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…following a track that would lead them..

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…up the hill and past a cairn.

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I was impressed by the colour co-ordination among the horses…

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The cavalcade made a fine sight as it snaked up the path towards the shoulder of the hill.

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The riders were pursued by some foot followers…

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…and an unfortunate horseman whose saddle had slipped further down the hill and who was now going up at his own speed.

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As the procession disappeared from sight on their way to visit the Castle Craigs on the far side of Whita…

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…I headed back down the hill, alarming some sheep…

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…and keeping my eye out for interest on the way.

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I arrived by a roundabout route at the Kilngreen where black headed gulls were jostling each other in an attempt to be recognised as flying bird of the day.

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The riders had got a grand day for their outing.

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Not having done much walking on the hills lately, I was ready for a sit down when i got home and once again, a stage of the Tour de France offered the perfect excuse.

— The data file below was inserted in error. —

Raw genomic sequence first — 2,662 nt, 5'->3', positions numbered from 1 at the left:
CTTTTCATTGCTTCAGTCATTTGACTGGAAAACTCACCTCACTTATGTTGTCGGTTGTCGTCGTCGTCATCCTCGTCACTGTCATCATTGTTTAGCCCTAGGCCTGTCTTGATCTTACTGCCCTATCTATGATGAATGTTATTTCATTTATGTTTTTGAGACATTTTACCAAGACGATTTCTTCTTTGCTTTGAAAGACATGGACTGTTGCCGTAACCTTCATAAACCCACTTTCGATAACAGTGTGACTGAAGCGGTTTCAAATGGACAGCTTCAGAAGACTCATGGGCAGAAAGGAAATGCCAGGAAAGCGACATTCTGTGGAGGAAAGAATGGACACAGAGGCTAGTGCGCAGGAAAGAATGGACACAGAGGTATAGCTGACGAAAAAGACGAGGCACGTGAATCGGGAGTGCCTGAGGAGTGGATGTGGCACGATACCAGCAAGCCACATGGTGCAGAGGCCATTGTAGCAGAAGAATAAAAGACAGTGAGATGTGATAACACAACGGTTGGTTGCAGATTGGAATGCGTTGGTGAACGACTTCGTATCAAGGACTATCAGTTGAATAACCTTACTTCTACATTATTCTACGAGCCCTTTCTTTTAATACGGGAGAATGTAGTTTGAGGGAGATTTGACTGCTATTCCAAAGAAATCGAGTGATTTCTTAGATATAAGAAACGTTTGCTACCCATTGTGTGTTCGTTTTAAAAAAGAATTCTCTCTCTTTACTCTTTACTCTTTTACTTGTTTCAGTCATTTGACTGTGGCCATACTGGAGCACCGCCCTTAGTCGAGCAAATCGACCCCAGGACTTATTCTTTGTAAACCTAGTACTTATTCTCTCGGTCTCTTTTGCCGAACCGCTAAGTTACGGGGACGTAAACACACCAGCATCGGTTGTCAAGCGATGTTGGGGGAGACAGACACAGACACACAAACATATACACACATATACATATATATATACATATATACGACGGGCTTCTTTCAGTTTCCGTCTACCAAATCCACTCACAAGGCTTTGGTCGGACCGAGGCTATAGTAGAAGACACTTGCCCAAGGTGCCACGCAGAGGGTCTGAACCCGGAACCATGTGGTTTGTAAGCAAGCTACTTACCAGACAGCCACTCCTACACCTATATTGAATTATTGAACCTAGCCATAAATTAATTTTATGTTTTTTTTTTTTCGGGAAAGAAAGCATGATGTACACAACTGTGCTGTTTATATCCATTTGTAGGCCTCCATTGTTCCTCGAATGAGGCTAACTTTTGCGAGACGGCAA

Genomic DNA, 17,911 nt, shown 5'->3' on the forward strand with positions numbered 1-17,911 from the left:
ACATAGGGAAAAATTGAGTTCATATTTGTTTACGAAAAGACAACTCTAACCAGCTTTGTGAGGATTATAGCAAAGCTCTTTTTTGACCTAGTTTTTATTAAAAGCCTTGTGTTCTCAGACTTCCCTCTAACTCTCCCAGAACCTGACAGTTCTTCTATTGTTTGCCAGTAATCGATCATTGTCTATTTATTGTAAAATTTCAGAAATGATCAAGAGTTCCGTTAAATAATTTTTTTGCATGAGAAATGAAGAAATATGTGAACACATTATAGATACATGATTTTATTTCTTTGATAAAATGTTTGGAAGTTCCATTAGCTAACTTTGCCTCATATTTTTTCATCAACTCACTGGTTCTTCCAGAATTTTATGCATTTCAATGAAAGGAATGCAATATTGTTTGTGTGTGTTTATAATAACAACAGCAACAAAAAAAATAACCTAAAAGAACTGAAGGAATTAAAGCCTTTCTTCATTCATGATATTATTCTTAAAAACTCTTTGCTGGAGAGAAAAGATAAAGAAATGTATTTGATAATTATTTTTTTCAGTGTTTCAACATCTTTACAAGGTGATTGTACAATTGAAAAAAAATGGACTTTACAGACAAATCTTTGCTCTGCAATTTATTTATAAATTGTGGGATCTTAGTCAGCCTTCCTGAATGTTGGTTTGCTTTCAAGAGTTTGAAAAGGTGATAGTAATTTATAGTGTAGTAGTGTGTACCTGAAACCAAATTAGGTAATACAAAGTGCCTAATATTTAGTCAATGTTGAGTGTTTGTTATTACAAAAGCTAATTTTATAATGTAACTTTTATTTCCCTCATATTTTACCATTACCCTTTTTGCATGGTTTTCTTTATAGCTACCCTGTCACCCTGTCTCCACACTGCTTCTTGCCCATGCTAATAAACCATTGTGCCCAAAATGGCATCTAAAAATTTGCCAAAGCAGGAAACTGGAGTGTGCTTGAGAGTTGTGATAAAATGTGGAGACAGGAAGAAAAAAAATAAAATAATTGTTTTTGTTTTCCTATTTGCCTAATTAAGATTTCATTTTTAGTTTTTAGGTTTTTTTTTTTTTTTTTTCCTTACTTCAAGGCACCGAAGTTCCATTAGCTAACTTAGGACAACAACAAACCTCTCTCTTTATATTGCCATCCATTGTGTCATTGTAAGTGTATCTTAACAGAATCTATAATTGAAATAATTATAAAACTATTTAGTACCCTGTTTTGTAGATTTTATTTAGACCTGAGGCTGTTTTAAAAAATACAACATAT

When the stage had finished, I picked myself up, shook myself down and went for a 16 miles circular cycle ride.  It was a grand day for cycling as well as horse riding.

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When I passed Hollows tower near the end of my ride, I noticed that they have constructed an extensive new balustrade round the top of the tower, presumably  to allow visitors to walk safely there.

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In 1972, Neil Armstrong, the astronaut stood there when he visited Langholm.

from our collection

I got home safely and while I was in energetic mode, I mowed the middle and front lawns, picked some sweet peas and a few raspberries and strawberries and kept an eye out for small tortoiseshell butterflies.

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As I was now ready for another sit down, it was very fortunate that Mrs Tootlepedal had prepared a tasty evening meal for me to eat while I sat.

I apologise for the excessive number of pictures but I have tried to keep the text down to a minimum.

This was the black headed gull that won the prize for flying bird of the day.